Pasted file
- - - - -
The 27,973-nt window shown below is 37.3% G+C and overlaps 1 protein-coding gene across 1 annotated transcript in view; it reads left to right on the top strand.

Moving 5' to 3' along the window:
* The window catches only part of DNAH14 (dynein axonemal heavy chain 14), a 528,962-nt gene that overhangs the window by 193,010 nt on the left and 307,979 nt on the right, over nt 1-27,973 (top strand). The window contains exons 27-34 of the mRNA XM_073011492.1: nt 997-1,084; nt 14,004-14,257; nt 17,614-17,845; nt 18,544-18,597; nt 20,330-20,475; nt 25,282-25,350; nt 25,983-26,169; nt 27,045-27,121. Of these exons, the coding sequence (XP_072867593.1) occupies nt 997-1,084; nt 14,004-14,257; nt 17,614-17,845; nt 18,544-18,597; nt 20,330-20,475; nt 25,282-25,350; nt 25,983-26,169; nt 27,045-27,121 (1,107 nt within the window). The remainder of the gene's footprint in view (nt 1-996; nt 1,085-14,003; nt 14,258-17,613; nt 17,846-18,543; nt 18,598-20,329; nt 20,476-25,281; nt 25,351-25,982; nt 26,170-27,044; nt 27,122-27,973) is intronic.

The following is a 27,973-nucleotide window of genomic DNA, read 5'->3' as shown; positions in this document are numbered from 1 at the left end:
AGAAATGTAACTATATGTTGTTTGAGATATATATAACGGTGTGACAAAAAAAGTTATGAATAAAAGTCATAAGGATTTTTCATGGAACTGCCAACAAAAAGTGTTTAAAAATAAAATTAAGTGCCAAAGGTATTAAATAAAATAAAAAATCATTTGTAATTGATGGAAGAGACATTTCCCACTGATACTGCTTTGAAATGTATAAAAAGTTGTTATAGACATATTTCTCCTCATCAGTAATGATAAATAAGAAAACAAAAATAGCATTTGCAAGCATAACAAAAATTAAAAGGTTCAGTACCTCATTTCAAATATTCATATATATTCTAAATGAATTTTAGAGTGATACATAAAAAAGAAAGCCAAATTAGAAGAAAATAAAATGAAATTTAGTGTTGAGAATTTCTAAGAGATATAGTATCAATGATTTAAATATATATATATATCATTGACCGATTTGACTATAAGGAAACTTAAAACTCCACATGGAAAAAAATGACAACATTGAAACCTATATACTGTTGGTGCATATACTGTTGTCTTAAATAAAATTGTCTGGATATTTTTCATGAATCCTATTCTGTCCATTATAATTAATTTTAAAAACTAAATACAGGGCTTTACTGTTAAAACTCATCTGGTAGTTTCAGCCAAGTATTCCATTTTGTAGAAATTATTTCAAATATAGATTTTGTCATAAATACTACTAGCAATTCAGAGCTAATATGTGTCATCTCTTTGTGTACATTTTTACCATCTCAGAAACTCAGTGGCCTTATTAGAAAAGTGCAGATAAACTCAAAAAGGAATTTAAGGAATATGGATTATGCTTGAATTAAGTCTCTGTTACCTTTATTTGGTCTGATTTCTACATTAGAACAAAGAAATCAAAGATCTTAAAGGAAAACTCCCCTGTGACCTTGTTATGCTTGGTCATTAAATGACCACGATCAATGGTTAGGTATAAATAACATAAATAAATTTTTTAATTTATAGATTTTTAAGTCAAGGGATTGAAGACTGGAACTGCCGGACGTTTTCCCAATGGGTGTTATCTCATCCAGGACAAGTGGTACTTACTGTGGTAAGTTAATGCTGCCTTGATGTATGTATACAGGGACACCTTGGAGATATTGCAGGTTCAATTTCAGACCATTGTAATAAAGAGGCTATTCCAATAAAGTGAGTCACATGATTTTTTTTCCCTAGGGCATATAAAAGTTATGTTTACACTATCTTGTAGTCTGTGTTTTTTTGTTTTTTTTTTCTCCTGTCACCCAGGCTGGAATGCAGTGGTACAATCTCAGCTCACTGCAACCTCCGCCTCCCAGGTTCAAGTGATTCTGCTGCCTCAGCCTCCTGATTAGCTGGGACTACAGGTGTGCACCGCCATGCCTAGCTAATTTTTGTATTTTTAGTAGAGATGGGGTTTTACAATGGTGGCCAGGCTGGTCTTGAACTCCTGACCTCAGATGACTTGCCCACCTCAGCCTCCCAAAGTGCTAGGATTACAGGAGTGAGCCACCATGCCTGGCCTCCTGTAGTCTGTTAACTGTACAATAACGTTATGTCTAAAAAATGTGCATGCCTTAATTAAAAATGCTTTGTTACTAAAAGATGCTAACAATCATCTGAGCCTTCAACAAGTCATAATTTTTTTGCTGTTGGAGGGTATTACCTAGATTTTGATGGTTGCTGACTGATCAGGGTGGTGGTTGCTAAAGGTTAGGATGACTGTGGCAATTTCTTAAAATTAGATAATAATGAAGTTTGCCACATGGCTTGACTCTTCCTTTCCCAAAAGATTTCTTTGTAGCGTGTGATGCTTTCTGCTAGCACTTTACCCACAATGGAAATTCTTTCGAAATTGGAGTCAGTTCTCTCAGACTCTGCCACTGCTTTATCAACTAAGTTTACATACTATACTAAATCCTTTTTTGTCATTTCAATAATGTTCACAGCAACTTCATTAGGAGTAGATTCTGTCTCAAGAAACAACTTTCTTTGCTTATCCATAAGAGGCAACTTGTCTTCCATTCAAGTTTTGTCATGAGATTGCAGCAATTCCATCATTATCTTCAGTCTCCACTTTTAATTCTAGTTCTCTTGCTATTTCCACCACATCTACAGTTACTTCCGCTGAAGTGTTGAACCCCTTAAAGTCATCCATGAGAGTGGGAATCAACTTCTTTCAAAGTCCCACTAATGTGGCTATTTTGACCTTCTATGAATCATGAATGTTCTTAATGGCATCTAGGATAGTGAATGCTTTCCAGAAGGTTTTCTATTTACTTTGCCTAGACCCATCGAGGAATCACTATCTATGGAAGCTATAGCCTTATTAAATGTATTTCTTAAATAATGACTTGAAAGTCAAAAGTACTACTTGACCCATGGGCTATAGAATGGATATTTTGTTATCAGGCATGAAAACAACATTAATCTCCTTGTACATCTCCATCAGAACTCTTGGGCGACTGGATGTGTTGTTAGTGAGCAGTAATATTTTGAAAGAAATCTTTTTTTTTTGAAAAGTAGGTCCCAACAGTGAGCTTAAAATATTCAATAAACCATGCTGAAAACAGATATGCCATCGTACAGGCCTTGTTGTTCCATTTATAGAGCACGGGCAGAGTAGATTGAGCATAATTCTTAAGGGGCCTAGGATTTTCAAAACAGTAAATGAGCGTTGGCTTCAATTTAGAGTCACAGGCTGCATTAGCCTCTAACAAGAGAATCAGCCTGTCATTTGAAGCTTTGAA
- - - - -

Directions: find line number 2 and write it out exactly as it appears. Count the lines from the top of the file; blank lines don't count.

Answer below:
Moving 5' to 3' along the window: